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Deep Dive into FLBS: The Story of the Flathead Lake Freeze

by Ian Withrow
| January 26, 2022 12:00 AM

My wife loves reminding me that, more often than not, I have no idea what I’m talking about. I don’t disagree with her, because (as I love to remind her in return) admitting that I have no idea what I’m talking about is a fantastic way to guarantee that I’m never wrong. Thus, it is with the confidence of an undefeated arguer that I present the following thesis: From the spiritual to the secular, from fantasy to fact, when it comes to immersive storytelling there is no greater ingredient than a meteorological event.

Oh sure, character development and plot have their place at the table, and of course one must recognize the value of strong dialogue, diction, and so on. But for my money, whether serving as a thrilling atmosphere for the uncanny or the symbolic intersection of heartbreak and hope, nothing is more effective at igniting the imagination than a good old fashioned, once in a generation weather event.

Maybe I feel so strongly about this because I grew up in Montana, where my narratives revolve around such memorable events as the Devastating Drought of 1989, the Christmas Eve Blizzard of 1995, and the Torrential Flooding of 2010. These events burn like beacons, an assortment of Gatsby green lights that illuminate my familial bedtime stories, which I’m sure are quite similar to the stories many other Montana residents hold dear. This is the land of Maclean’s heat wave summers, after all, the bleak and ominous winters of Welch. Spend enough time in this state and you’ll find that your own personal stories are suddenly and deeply interwoven with whatever is going on outside your front door.

But among these climatic cornerstones of Montana lore, one seems to engage the interest of our local communities more than any other: The ever-elusive Flathead Lake Freeze.

A big reason for the fascination is the rarity of this event. The largest freshwater lake west of the Mississippi, Flathead lake occupies 200 square miles of real estate and reaches nearly 400 feet in depth. According to FLBS lake ecologist Jim Craft, for ice to develop across its entire surface, a series of conditions must be met.

First, the lake water must be very cold. The greatest opportunity for a Flathead Lake Freeze is in the early spring, when the lake has had a full winter of icy weather to cool down. Then, there must be frigid air temperatures for an extended period, specifically ten days (or more) of air at minus-10 degrees or below. Next, the lake needs to be dead calm for ice to form on the open water. This often occurs after a strong cold front blows through, when windless subzero temperatures settle in. These cold, calm conditions allow ice from the bays to build out towards the middle of the lake.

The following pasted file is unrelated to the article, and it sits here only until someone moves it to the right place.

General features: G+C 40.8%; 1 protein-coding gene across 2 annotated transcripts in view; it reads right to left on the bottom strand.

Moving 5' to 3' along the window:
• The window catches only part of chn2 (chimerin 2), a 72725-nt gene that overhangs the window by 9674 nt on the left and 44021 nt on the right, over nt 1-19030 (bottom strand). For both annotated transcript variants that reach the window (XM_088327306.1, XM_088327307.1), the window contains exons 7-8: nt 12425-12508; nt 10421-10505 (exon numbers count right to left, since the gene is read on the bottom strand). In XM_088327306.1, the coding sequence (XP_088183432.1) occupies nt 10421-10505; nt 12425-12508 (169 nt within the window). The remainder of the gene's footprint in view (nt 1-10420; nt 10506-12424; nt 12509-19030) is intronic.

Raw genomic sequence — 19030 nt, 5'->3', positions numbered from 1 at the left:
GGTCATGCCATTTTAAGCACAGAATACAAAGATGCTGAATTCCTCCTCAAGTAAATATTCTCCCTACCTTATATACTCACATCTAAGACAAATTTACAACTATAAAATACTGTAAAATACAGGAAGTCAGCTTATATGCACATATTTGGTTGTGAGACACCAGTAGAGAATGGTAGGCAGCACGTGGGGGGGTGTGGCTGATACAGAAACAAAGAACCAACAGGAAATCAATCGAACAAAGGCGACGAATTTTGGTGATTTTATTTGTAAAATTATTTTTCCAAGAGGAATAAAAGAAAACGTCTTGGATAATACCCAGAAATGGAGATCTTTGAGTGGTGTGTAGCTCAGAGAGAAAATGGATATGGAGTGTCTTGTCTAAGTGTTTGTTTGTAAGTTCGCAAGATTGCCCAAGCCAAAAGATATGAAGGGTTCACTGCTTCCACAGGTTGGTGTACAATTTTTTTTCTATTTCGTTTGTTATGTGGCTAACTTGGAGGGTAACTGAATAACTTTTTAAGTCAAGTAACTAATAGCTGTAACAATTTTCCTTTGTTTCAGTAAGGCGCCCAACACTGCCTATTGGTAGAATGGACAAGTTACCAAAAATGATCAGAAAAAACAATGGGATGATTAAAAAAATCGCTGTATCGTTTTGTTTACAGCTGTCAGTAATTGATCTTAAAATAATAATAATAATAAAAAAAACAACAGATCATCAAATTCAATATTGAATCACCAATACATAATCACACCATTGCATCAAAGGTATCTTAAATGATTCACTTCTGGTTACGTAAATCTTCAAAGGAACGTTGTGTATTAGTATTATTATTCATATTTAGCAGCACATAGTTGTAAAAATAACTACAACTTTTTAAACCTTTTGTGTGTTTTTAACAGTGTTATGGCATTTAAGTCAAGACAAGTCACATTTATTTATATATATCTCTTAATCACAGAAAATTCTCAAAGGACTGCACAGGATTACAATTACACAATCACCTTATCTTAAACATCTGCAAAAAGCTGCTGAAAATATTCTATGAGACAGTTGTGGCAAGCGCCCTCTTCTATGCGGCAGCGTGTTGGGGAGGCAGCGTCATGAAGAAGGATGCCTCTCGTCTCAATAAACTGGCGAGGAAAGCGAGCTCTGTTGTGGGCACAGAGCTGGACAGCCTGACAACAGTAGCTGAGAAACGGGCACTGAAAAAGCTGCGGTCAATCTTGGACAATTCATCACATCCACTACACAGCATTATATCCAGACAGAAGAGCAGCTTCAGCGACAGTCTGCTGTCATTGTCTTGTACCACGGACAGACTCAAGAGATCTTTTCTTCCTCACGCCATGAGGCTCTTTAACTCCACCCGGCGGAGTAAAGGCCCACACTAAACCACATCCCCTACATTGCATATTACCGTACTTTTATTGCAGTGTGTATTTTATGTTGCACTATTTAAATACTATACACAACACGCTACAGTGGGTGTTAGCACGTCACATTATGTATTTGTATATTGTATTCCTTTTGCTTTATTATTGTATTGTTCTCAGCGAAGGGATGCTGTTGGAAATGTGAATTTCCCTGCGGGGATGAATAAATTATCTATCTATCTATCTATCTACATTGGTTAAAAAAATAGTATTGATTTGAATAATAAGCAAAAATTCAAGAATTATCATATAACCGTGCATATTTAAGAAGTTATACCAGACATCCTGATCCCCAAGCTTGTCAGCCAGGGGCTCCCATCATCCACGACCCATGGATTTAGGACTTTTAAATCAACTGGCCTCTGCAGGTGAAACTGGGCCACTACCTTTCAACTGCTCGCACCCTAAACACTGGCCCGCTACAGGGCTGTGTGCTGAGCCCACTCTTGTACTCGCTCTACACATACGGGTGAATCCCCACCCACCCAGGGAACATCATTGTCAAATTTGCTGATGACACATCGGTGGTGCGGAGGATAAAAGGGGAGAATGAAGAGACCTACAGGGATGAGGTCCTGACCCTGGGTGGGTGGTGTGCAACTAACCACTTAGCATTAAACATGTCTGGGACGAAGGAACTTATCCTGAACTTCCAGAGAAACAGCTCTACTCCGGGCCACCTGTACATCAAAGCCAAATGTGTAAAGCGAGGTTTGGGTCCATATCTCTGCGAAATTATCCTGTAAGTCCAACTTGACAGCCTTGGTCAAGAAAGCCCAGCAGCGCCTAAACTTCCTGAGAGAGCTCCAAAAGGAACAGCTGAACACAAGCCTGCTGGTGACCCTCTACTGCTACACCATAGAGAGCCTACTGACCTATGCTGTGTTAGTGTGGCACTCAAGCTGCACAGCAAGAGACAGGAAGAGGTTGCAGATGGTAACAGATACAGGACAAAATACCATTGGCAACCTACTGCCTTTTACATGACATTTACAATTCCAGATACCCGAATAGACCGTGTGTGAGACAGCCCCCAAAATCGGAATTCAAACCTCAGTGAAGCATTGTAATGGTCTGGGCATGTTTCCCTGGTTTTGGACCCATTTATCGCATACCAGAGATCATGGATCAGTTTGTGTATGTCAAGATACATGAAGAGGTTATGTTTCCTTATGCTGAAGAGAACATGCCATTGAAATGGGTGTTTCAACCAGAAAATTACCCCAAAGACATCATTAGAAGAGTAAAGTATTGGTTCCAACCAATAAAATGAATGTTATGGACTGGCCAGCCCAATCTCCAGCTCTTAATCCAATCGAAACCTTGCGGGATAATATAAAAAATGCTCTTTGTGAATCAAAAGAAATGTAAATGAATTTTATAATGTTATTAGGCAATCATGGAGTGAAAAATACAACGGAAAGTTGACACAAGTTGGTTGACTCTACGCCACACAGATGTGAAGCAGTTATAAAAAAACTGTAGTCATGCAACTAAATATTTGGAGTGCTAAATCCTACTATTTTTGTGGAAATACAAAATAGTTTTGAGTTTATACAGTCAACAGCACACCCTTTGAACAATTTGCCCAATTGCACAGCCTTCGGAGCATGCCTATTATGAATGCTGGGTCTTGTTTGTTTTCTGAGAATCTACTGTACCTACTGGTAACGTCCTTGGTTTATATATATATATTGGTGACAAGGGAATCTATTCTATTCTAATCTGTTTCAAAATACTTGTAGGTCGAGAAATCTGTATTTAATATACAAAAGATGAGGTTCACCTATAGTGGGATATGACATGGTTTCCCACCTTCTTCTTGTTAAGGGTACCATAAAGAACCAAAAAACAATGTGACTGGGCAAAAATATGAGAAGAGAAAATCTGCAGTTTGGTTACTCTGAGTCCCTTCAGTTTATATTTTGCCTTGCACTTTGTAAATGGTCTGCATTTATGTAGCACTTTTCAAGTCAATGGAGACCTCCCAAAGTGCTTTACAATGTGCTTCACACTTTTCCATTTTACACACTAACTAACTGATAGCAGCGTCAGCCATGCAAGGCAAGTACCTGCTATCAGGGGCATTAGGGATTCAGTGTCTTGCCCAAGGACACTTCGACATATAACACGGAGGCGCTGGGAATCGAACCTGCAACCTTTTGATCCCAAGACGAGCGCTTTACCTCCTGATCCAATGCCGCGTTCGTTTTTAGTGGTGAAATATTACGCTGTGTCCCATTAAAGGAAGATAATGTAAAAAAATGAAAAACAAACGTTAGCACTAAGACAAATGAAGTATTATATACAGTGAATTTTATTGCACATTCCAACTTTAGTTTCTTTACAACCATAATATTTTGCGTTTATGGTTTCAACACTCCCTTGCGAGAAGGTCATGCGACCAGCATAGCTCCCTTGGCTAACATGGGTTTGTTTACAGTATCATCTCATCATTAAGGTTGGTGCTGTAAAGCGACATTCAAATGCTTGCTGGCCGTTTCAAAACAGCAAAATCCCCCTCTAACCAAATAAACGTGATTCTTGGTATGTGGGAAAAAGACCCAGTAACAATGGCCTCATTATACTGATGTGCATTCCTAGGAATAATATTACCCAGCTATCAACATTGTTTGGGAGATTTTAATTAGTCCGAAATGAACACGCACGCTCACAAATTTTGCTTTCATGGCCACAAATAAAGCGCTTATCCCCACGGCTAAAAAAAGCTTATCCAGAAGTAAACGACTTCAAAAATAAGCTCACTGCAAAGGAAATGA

Craft emphasizes that it’s this final stillness that plays the most important role in ice buildup. Even a slight wind ripple can prevent lake ice from forming. It’s no secret around here that even the slightest wind blowing in the right direction can bring rough, near-oceanic conditions to Flathead Lake.

In March of 2019, Flathead Lake came as close to freezing over as it had in 30 years. Prior to this, FLBS scientists documented that the lake reached 80% ice coverage in January 1997 and 90% ice coverage in March 1993. Each time, the return of wind gusts—followed by warmer temperatures—prevented the complete freeze from taking place.

So, when was the last time Flathead Lake completely froze over? If you dig into the annals of the FLBS Flathead Monitoring Program, you’ll find that historically the lake froze across roughly once each decade. However, the last time the lake froze entirely was in January of 1989, more than 30 years ago, when the lake was completely covered with ice for 51 consecutive days. Prior to that, from December of 1985 through March of 1986, the lake was frozen for an unfathomable 79 consecutive days.

It's this latter event that resides in my memory as the Flathead Lake Freeze of 1986. This was the same year my mom and I stopped off at the 4B’s Restaurant in Polson on our way north to visit family in Whitefish, and I remember sitting in a cozy corner booth, gazing out at an ice-covered Polson Bay over mugs hot cocoa and bowls of tomato soup.

I was only three years old at the time, but that memory—one of my earliest—holds strong. I can still feel the steam of the tomato soup on my face, the sweet consistency of the hot cocoa’s whipped cream melting on my tongue. The clattering of silverware. The kind smile of the waitress. The postcard of a cartoon sea monster in the rack by the register, the one with, “Greetings from the Flathead Lake Monster” spelled out in looping letters across the top.

The full spectrum of the experience comes back to me in an instant, and in its wake, the memories string together until a story—my story—begins to emerge. It’s not a remarkable memory, but my emotions are stirred by the significant weather event. And when I look out at Flathead Lake today and see the ice gathering and receding along the shorelines of Polson Bay, I can’t help but recall the stories of my past and wish for a magical Flathead Lake Freeze to someday happen again. For myself. For my children. For the mystical legacy of this remarkable lake and the rich narrative traditions of our Last, Best Place.